Larry Kudlow had a great post about the boiling competition between Microsoft and Google -- and between Google and everyone else -- that speaks very highly of the American economy.

Google is the elephant in boardrooms all across America.

You can’t turn a single newspaper page these days without coming across yet another story about Google barreling headfirst into some new industry. As discussed here last Thursday, Google has its sights set upon many of the market’s major players, including Meg Whitman’s eBay. You’d have to be living in a cave not to know that Google’s ravenous appetite knows no bounds. The company shows no imminent signs of losing its grip on its ace-in-the-hole advertising model, and is moving full speed ahead, bursting through fences and into the backyards of established industries including book publishing, telecommunications and software. ...

Look at what Bill Gates had to say about Google in Sunday’s New York Times. "This is hyper-competition, make no mistake," Microsoft's chairman and Chief Software Architect said. "The magic moment will come when our search is demonstrably better than Google's." Looks like Google has ruffled Mr. Gates’ feathers doesn’t it? ...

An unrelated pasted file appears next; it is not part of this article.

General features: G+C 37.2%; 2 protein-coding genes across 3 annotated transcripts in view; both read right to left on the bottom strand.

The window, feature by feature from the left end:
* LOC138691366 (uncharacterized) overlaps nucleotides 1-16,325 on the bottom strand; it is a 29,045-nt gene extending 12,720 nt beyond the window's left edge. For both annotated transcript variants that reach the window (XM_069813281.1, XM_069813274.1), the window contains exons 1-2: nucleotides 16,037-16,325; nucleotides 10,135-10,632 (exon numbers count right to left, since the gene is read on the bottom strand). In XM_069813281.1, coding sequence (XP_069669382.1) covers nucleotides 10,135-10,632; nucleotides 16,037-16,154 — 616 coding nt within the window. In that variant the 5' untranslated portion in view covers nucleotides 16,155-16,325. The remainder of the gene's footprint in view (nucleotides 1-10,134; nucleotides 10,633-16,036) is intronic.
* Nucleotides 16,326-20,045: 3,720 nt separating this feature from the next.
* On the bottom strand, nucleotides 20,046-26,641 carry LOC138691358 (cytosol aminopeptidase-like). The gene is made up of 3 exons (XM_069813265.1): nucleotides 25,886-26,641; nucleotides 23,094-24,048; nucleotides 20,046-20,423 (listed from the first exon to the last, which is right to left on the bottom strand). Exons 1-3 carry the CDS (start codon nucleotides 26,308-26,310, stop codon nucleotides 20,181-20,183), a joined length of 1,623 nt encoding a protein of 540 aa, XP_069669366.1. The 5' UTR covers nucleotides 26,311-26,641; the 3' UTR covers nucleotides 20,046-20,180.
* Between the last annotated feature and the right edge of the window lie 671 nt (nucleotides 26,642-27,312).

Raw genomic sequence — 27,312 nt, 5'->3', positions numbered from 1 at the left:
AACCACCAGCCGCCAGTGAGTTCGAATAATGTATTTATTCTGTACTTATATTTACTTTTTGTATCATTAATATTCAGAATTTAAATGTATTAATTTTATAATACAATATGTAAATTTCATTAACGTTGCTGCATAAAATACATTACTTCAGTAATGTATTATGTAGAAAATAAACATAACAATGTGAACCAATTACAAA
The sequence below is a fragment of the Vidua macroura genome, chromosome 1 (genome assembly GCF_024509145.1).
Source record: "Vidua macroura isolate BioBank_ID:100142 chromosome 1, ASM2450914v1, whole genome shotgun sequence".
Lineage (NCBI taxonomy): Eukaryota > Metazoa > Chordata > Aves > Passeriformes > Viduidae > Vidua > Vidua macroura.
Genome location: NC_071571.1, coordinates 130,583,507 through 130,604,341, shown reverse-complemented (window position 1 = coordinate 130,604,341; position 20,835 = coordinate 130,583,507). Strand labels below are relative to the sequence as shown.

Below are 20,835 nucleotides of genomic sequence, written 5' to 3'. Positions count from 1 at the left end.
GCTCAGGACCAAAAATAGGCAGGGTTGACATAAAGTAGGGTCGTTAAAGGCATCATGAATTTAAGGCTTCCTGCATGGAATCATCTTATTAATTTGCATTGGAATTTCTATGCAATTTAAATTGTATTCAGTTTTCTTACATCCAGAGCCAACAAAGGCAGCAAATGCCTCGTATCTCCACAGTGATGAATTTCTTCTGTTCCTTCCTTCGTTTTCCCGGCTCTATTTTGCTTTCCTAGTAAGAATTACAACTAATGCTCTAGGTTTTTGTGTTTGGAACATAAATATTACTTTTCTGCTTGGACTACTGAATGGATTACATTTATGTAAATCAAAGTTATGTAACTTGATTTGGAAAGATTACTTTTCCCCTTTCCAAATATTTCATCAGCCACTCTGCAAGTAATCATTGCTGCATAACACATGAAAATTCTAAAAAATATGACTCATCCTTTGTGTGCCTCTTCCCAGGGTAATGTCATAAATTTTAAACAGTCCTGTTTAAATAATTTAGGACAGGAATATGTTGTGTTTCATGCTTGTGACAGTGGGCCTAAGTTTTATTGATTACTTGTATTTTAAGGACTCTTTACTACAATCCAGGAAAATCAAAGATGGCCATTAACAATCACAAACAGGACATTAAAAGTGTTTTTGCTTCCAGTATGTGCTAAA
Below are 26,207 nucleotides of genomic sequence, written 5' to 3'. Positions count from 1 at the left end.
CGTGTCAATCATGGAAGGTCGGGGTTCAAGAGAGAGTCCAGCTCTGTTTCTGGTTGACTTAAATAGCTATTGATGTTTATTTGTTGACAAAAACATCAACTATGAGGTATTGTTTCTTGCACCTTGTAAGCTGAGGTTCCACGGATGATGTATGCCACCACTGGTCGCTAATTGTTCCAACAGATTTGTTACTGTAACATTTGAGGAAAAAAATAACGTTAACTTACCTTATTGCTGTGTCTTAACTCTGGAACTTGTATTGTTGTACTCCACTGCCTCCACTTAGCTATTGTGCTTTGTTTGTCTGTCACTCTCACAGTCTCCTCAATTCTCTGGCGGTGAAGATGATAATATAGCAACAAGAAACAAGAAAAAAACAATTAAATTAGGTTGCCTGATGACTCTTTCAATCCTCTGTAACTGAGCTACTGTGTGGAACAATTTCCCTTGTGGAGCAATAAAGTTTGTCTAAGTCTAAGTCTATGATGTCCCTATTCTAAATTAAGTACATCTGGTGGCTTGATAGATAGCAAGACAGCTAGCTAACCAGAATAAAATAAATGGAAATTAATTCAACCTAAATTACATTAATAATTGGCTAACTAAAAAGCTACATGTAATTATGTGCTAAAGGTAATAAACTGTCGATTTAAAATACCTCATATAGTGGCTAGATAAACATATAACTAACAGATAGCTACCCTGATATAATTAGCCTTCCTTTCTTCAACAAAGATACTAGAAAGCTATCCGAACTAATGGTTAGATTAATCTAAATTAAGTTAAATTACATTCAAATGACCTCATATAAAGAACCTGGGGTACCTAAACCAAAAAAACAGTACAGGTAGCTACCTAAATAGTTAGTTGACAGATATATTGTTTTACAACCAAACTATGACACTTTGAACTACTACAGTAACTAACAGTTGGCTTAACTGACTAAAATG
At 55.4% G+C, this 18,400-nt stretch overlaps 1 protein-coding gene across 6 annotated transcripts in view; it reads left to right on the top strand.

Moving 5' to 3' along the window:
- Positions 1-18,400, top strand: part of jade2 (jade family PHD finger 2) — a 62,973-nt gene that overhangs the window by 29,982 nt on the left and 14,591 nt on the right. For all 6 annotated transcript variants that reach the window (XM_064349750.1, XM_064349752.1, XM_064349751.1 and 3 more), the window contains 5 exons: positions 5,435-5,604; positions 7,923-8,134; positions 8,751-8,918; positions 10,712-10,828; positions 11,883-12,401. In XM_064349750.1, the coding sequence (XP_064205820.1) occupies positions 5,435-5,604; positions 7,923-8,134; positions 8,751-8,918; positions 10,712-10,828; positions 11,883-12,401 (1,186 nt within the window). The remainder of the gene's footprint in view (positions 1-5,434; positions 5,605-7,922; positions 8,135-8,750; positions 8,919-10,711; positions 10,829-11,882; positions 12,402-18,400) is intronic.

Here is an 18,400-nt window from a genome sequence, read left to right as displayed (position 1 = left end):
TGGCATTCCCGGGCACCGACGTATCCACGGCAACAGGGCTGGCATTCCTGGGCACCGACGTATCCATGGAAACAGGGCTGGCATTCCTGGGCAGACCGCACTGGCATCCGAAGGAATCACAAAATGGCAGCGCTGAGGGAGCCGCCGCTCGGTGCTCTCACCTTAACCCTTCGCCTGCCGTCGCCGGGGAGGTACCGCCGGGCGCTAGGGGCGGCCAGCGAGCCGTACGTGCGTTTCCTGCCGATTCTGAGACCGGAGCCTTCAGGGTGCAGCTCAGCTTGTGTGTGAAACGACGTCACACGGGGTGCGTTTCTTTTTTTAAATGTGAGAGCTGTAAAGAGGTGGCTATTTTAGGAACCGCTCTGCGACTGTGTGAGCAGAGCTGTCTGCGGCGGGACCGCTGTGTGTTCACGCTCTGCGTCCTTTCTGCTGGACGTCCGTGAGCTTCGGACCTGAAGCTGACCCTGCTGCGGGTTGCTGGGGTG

As I’ve written here before, "our resilient free-market capitalist economy continues to be the envy of all our neighbors. We have the greatest workers and the greatest companies in the world. The formidable combination of low tax-rates on capital, deregulation, strong productivity, Schumpeterian “gales of creative destruction” spawned by bold entrepreneurs who continue to reshape our prosperity, along with record wealth creation and low unemployment, have all conspired to turn the U.S. into the single greatest economy in the world."

Despite predictions a decade ago about a perpetual Microsoft hegemony, it looks like our capitalist system has managed to give rise to some considerable competition, which is good for all of us.



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